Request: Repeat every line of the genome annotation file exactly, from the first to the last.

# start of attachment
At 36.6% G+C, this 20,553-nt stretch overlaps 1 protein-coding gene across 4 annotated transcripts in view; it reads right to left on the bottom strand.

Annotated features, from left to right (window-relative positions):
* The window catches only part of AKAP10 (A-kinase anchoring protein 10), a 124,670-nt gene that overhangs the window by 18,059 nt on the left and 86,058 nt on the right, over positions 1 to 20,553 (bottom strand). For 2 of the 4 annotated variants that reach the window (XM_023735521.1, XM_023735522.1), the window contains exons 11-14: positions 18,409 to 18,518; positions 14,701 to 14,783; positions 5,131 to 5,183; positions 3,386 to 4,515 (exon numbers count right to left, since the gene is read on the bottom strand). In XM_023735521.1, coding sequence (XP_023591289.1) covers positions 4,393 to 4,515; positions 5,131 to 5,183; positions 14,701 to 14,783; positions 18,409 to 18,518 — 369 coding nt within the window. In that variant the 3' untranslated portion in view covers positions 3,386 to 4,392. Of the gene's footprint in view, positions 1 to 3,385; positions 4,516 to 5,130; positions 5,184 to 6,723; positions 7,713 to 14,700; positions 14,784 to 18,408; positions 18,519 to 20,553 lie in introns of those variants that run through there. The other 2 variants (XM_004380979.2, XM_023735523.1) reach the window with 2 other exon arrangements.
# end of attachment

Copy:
At 36.6% G+C, this 20,553-nt stretch overlaps 1 protein-coding gene across 4 annotated transcripts in view; it reads right to left on the bottom strand.

Annotated features, from left to right (window-relative positions):
* The window catches only part of AKAP10 (A-kinase anchoring protein 10), a 124,670-nt gene that overhangs the window by 18,059 nt on the left and 86,058 nt on the right, over positions 1 to 20,553 (bottom strand). For 2 of the 4 annotated variants that reach the window (XM_023735521.1, XM_023735522.1), the window contains exons 11-14: positions 18,409 to 18,518; positions 14,701 to 14,783; positions 5,131 to 5,183; positions 3,386 to 4,515 (exon numbers count right to left, since the gene is read on the bottom strand). In XM_023735521.1, coding sequence (XP_023591289.1) covers positions 4,393 to 4,515; positions 5,131 to 5,183; positions 14,701 to 14,783; positions 18,409 to 18,518 — 369 coding nt within the window. In that variant the 3' untranslated portion in view covers positions 3,386 to 4,392. Of the gene's footprint in view, positions 1 to 3,385; positions 4,516 to 5,130; positions 5,184 to 6,723; positions 7,713 to 14,700; positions 14,784 to 18,408; positions 18,519 to 20,553 lie in introns of those variants that run through there. The other 2 variants (XM_004380979.2, XM_023735523.1) reach the window with 2 other exon arrangements.